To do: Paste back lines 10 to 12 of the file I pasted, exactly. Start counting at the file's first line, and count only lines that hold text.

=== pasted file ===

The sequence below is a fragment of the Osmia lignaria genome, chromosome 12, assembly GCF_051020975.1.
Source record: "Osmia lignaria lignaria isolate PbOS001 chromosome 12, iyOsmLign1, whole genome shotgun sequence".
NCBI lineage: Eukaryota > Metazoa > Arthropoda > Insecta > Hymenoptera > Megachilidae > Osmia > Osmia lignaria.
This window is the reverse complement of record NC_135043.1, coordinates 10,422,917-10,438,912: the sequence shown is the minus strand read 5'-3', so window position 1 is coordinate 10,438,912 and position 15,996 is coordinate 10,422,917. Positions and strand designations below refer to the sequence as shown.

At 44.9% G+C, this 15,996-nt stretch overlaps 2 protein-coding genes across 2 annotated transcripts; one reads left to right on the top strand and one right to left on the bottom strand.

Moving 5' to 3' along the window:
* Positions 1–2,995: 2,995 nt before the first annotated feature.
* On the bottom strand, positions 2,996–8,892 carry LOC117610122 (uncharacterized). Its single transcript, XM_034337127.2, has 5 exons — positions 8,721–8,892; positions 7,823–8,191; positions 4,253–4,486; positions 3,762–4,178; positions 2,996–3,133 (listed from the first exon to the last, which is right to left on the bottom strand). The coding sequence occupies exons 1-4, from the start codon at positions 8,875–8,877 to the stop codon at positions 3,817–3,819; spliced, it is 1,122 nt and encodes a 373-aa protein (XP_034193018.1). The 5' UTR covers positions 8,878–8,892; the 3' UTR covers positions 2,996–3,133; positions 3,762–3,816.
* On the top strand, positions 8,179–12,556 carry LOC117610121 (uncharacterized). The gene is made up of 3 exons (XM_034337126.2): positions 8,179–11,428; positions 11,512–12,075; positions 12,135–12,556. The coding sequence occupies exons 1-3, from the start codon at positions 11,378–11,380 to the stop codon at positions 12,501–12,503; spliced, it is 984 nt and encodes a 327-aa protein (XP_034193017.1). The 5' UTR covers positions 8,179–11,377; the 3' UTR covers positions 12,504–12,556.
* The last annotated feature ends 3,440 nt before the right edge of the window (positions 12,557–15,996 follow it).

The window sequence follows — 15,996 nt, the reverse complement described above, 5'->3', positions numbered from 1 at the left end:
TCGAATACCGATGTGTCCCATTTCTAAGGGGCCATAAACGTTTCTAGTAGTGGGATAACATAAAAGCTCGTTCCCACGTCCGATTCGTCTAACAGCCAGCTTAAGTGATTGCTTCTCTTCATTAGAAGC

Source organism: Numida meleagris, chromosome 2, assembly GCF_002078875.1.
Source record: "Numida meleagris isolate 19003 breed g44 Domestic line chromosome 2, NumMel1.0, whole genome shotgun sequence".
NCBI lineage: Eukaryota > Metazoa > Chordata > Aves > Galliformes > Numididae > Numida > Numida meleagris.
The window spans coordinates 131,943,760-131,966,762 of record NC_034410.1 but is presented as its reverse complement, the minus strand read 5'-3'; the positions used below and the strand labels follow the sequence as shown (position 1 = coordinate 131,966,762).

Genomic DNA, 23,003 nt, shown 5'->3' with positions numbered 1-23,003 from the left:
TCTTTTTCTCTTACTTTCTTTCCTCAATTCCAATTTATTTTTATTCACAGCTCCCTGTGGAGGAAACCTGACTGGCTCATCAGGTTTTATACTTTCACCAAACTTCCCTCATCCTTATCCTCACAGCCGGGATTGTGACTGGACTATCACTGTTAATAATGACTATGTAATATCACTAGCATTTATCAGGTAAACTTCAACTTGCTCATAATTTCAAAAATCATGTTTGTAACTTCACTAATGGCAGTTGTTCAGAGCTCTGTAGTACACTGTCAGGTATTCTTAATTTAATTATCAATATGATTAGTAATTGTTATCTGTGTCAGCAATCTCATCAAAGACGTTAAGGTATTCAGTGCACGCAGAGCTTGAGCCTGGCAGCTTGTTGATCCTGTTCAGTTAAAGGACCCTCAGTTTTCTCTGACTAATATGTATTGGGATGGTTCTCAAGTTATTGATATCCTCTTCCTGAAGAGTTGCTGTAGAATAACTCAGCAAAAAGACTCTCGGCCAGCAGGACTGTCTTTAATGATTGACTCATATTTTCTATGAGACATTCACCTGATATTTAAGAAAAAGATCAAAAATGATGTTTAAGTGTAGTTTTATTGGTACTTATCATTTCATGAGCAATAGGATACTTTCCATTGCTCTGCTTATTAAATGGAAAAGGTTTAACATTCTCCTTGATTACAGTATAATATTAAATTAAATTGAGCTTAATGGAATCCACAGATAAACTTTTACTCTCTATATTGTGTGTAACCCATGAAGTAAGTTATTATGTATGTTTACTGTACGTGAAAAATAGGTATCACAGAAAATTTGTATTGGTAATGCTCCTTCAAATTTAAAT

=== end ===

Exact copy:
* The last annotated feature ends 3,440 nt before the right edge of the window (positions 12,557–15,996 follow it).

The window sequence follows — 15,996 nt, the reverse complement described above, 5'->3', positions numbered from 1 at the left end:
TCGAATACCGATGTGTCCCATTTCTAAGGGGCCATAAACGTTTCTAGTAGTGGGATAACATAAAAGCTCGTTCCCACGTCCGATTCGTCTAACAGCCAGCTTAAGTGATTGCTTCTCTTCATTAGAAGC